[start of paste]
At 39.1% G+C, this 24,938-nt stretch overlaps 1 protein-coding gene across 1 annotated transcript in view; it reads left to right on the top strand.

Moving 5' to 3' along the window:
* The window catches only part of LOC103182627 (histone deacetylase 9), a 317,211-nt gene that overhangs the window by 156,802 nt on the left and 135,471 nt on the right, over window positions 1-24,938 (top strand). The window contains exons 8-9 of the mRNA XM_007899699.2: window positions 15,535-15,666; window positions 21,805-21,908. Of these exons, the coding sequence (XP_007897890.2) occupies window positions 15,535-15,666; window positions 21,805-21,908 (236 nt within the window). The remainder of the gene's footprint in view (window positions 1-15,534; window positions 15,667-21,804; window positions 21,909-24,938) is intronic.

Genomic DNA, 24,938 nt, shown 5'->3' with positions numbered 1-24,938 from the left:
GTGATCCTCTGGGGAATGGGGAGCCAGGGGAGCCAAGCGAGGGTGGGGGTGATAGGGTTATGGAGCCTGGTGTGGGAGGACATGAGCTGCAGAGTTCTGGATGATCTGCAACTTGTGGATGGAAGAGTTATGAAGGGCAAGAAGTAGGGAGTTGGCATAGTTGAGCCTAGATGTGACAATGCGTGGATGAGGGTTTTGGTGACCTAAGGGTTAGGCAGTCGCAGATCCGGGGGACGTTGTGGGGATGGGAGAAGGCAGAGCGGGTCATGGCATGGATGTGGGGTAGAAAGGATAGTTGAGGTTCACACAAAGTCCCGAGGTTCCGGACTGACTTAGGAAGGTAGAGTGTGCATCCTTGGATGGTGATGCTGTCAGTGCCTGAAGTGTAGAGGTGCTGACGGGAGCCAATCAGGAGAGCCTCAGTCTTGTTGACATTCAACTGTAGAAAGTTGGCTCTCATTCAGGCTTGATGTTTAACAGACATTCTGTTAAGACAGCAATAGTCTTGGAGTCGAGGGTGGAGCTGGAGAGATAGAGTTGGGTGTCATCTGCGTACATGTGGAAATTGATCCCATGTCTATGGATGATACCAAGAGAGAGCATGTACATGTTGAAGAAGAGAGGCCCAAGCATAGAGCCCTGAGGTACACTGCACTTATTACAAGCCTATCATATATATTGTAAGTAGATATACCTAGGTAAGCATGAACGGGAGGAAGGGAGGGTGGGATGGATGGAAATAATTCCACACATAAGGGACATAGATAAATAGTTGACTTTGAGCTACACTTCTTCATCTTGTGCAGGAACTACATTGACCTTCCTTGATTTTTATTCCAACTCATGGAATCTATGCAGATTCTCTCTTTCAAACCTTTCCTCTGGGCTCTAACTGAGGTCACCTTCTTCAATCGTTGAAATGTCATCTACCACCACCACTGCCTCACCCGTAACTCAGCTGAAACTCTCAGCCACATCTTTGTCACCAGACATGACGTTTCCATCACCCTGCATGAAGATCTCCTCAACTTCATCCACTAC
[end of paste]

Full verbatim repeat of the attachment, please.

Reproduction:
At 39.1% G+C, this 24,938-nt stretch overlaps 1 protein-coding gene across 1 annotated transcript in view; it reads left to right on the top strand.

Moving 5' to 3' along the window:
* The window catches only part of LOC103182627 (histone deacetylase 9), a 317,211-nt gene that overhangs the window by 156,802 nt on the left and 135,471 nt on the right, over window positions 1-24,938 (top strand). The window contains exons 8-9 of the mRNA XM_007899699.2: window positions 15,535-15,666; window positions 21,805-21,908. Of these exons, the coding sequence (XP_007897890.2) occupies window positions 15,535-15,666; window positions 21,805-21,908 (236 nt within the window). The remainder of the gene's footprint in view (window positions 1-15,534; window positions 15,667-21,804; window positions 21,909-24,938) is intronic.

Genomic DNA, 24,938 nt, shown 5'->3' with positions numbered 1-24,938 from the left:
GTGATCCTCTGGGGAATGGGGAGCCAGGGGAGCCAAGCGAGGGTGGGGGTGATAGGGTTATGGAGCCTGGTGTGGGAGGACATGAGCTGCAGAGTTCTGGATGATCTGCAACTTGTGGATGGAAGAGTTATGAAGGGCAAGAAGTAGGGAGTTGGCATAGTTGAGCCTAGATGTGACAATGCGTGGATGAGGGTTTTGGTGACCTAAGGGTTAGGCAGTCGCAGATCCGGGGGACGTTGTGGGGATGGGAGAAGGCAGAGCGGGTCATGGCATGGATGTGGGGTAGAAAGGATAGTTGAGGTTCACACAAAGTCCCGAGGTTCCGGACTGACTTAGGAAGGTAGAGTGTGCATCCTTGGATGGTGATGCTGTCAGTGCCTGAAGTGTAGAGGTGCTGACGGGAGCCAATCAGGAGAGCCTCAGTCTTGTTGACATTCAACTGTAGAAAGTTGGCTCTCATTCAGGCTTGATGTTTAACAGACATTCTGTTAAGACAGCAATAGTCTTGGAGTCGAGGGTGGAGCTGGAGAGATAGAGTTGGGTGTCATCTGCGTACATGTGGAAATTGATCCCATGTCTATGGATGATACCAAGAGAGAGCATGTACATGTTGAAGAAGAGAGGCCCAAGCATAGAGCCCTGAGGTACACTGCACTTATTACAAGCCTATCATATATATTGTAAGTAGATATACCTAGGTAAGCATGAACGGGAGGAAGGGAGGGTGGGATGGATGGAAATAATTCCACACATAAGGGACATAGATAAATAGTTGACTTTGAGCTACACTTCTTCATCTTGTGCAGGAACTACATTGACCTTCCTTGATTTTTATTCCAACTCATGGAATCTATGCAGATTCTCTCTTTCAAACCTTTCCTCTGGGCTCTAACTGAGGTCACCTTCTTCAATCGTTGAAATGTCATCTACCACCACCACTGCCTCACCCGTAACTCAGCTGAAACTCTCAGCCACATCTTTGTCACCAGACATGACGTTTCCATCACCCTGCATGAAGATCTCCTCAACTTCATCCACTAC